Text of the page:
almediah.fr
» » Yakuza Diary: Doing Time in the Japanese Underworld

Download Yakuza Diary: Doing Time in the Japanese Underworld eBook

by Christopher Seymour

Download Yakuza Diary: Doing Time in the Japanese Underworld eBook
ISBN:
087113604X
Author:
Christopher Seymour
Category:
Social Sciences
Language:
English
Publisher:
Atlantic Monthly Pr; 1st edition (August 1, 1996)
Pages:
212 pages
EPUB book:
1785 kb
FB2 book:
1535 kb
DJVU:
1133 kb
Other formats
mbr lrf doc azw
Rating:
4.9
Votes:
230


In the spring of 1993, freelance writer Christopher Seymour talked his way out of the grasp of a suspicious immigration official just in time to extend his stay in Japan during a. .Christopher Seymour wrote an exciting book

In the spring of 1993, freelance writer Christopher Seymour talked his way out of the grasp of a suspicious immigration official just in time to extend his stay in Japan during a countrywide yakuza (organized crime) gang war. From the opening pages of Yakuza Diary, his lighthearted enthusiasm is infectious. As he works his way into the yakuza network of physically imposing men with full-body tattoos and a weakness for tacky golf clothes, Seymour has adventures both scary and farcical. Christopher Seymour wrote an exciting book.

Written in the tradition of Nicholas Pileggi's Wiseguy, Seymour's Yakuza Diary infiltrates the Yakuza, presenting the details of a Japanese gangsters-the Yukuza-make up the biggest, richest, and most secretive organized crime syndicates in the world. The combined Yakuza is ten times larger than the American mafia, with profits that would rival any Fortune 500 company.

Christopher Seymour wrote an exciting book I greatly admire him for doing this dangerous job. Everybody who wants to know about the hidden vital organs.

Christopher Seymour wrote an exciting book. I greatly admire him for doing this dangerous job. Everybody who wants to know about the hidden vital organs of Japanese society should read this book. Just to get an impression of how the organs work. The stuff that Japanese people won't tell you about. com User, January 31, 1999. A really good easy read. If you live in Japan this book is a must.

In Yakuza Diary, Christopher Seymour infiltrates yakuza society, presenting in vivid and often hilarious . Japanese gangsters - the yakuza - make up the biggest, richest, and most secretive organized crime syndicates in the world.

In Yakuza Diary, Christopher Seymour infiltrates yakuza society, presenting in vivid and often hilarious detail outrageous characters from a world that until now has remained modern Japan's dirty little secret.

Find many great new & used options and get the best deals for Yakuza Diary: Doing Time in the Japanese . Yakuza Diary is a terrific first book. An engagingly written and fascinating look at the organized gangsters of Japan, the Yakuza.

Yakuza Diary is a terrific first book. Must reading for all aficionados of the criminal underworld. Yakuza Diary is one of the most exciting books ever written about Japan. Read full description. See details and exclusions.

2 people like this topic. It's free and anyone can join.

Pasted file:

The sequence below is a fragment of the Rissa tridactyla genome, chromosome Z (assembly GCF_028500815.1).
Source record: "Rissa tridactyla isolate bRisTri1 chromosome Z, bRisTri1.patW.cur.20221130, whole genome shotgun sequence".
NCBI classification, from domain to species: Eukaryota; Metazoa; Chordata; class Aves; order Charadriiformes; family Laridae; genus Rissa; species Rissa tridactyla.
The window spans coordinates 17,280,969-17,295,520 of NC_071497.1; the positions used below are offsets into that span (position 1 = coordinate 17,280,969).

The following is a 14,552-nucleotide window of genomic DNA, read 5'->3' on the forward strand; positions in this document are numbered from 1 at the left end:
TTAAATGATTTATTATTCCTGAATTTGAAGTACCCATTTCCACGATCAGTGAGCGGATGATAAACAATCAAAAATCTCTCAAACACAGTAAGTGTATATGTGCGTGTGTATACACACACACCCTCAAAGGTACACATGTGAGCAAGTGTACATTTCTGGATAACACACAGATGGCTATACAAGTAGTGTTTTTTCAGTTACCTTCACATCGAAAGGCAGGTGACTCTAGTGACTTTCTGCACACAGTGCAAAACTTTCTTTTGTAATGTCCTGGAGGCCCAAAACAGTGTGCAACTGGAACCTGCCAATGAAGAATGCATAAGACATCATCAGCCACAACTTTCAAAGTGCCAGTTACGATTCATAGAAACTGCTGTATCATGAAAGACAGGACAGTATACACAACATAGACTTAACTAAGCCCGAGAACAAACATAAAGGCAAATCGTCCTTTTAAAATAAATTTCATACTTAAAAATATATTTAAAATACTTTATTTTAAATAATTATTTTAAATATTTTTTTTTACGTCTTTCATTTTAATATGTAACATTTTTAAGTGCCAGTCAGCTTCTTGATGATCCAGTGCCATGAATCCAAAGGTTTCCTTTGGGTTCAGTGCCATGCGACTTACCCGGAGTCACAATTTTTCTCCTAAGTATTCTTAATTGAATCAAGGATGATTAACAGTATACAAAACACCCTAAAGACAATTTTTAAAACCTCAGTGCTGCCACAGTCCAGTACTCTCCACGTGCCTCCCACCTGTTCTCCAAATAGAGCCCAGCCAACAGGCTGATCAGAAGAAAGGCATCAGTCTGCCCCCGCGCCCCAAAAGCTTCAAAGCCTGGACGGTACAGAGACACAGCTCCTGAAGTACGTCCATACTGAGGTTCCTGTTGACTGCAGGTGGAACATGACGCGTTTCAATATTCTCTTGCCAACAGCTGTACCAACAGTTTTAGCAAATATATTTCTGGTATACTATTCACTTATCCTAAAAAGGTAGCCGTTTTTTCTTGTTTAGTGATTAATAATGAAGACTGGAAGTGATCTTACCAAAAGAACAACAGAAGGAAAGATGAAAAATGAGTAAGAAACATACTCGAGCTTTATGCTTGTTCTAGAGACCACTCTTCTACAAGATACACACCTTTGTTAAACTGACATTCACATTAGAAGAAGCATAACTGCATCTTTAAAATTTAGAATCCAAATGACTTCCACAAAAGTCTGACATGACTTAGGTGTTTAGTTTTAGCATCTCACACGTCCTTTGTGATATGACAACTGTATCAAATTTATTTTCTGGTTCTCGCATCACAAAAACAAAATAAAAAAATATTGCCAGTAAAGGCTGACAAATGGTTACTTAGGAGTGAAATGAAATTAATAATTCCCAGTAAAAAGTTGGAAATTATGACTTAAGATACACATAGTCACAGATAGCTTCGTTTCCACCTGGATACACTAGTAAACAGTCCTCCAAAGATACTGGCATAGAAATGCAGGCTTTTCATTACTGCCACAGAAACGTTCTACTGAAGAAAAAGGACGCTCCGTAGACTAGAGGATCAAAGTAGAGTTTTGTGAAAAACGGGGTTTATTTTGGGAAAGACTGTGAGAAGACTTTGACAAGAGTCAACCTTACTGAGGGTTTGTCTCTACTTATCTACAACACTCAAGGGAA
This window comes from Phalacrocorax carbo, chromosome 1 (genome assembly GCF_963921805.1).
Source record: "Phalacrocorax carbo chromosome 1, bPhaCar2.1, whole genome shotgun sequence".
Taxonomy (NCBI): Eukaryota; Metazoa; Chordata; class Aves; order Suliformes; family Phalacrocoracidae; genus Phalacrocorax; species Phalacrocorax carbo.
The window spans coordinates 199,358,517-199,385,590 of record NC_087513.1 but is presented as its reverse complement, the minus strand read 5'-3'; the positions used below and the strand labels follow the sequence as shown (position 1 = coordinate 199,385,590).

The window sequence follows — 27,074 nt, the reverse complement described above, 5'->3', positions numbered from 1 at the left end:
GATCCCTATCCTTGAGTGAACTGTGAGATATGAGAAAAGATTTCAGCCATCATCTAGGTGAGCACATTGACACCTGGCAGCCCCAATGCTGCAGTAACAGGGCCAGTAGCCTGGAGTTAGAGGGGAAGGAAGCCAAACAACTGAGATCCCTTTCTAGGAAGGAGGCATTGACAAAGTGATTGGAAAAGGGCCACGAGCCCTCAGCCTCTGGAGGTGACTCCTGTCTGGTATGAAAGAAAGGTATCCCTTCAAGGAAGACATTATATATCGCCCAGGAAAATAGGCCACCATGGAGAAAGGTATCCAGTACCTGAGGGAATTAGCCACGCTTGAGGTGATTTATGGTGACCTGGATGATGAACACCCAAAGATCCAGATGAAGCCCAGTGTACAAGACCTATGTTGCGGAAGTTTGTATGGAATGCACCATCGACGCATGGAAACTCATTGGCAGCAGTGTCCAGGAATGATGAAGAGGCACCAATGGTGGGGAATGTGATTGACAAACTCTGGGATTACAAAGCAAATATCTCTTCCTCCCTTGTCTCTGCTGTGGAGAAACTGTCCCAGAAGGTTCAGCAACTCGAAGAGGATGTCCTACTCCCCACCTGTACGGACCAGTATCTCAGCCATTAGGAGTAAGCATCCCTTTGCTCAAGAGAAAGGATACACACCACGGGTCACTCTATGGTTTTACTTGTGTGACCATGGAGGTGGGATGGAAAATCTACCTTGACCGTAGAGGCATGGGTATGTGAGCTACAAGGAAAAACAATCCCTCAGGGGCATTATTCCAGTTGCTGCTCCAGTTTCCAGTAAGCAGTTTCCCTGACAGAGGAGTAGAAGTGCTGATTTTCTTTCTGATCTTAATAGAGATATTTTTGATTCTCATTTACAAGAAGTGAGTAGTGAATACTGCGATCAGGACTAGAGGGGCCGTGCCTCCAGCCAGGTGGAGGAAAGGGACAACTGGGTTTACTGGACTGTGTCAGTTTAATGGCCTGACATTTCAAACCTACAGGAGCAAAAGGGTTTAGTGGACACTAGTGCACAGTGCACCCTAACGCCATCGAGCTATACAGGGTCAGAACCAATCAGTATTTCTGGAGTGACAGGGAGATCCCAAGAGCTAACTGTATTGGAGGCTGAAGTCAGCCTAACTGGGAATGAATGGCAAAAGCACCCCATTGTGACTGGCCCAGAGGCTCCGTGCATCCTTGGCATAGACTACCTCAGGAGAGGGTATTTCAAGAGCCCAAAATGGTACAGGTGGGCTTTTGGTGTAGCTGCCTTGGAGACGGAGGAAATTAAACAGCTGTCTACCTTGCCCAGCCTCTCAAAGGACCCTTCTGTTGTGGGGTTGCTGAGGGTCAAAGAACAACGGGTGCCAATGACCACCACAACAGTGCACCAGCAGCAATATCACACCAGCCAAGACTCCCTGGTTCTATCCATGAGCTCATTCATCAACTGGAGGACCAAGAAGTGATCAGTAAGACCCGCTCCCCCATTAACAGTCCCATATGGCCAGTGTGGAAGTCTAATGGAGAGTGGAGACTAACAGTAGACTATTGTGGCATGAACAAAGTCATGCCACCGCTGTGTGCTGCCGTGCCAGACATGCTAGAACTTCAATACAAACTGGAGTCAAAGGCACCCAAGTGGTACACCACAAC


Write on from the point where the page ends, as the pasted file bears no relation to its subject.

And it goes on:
Christopher Seymour, a longhaired, Japanese-fluent, Caucasian freelance writer, befriended and spent months trailing various yakuza - from gang heads to tremulous rookies. B+. Yakuza Diary: Doing Time in the Japanese Underworld.

A freelance writer who is fluent in Japanese, Seymour lived and worked in Tokyo during the early 1990s

A freelance writer who is fluent in Japanese, Seymour lived and worked in Tokyo during the early 1990s. While there, he gained entree to several of the city's top mobs (gumi), subsequently connecting with gangs in Kyoto and Osaka. The author traces the underworld's roots back to 17th-century shogunate era, when itinerant gamblers preyed on the countryside.

"A classic work of American journalism about Japan...Yakuza Diary is an ignore masterpiece." -- Terry McNulty, OSU"Seymour's book...is absolutely fascinating... Seldom has a tourist visa been put to such good use."--Men's Journal"Christopher Seymour writes the gaudy, gritty Japan of mob bosses, tattooed punks and good time girls. Yakuza Diary is one of the most exciting books ever written about Japan."--Karl Taro Greenfeld, author of Speed Tribes"An engagingly written and fascinating look at the organized gangsters of Japan, the Yakuza.... Must reading for all aficionados of the criminal underworld."--Booklist"[Seymour's] account are always vibrant..., but his thoughtful insights into an increasingly self-possessed urban Japan balance out anything resembling cheap thrills."--Entertainment Weekly"An engaging treat.... Seymour's book succeeds in expressing how exquisitely strange the Japanese will always be to Westerners who use Western methods to understand them. We get an enthusiastic, frequently fascinating account of what it's like to be an outsider among outcasts, a loser among losers."--The Philadelphia Inquirer"Christopher Seymour's journey into Japan's netherworld is alternately funny and harrowing, and always thoroughly original. His self-effacing style makes the perfect foil for this fascinating guided tour of institutional crime and ritualized violence. Yakuza Diary is a terrific first book."--James Ledbetter, staff writer, The Village Voice"[Yakuza Diary] is a revealing glimpse of mob influence on Japanese society.... Seymour gives a colorful account of his informers and their molls, many of them foreign women, and of the more ordinary life and ambience of Tokyo."--Publishers Weekly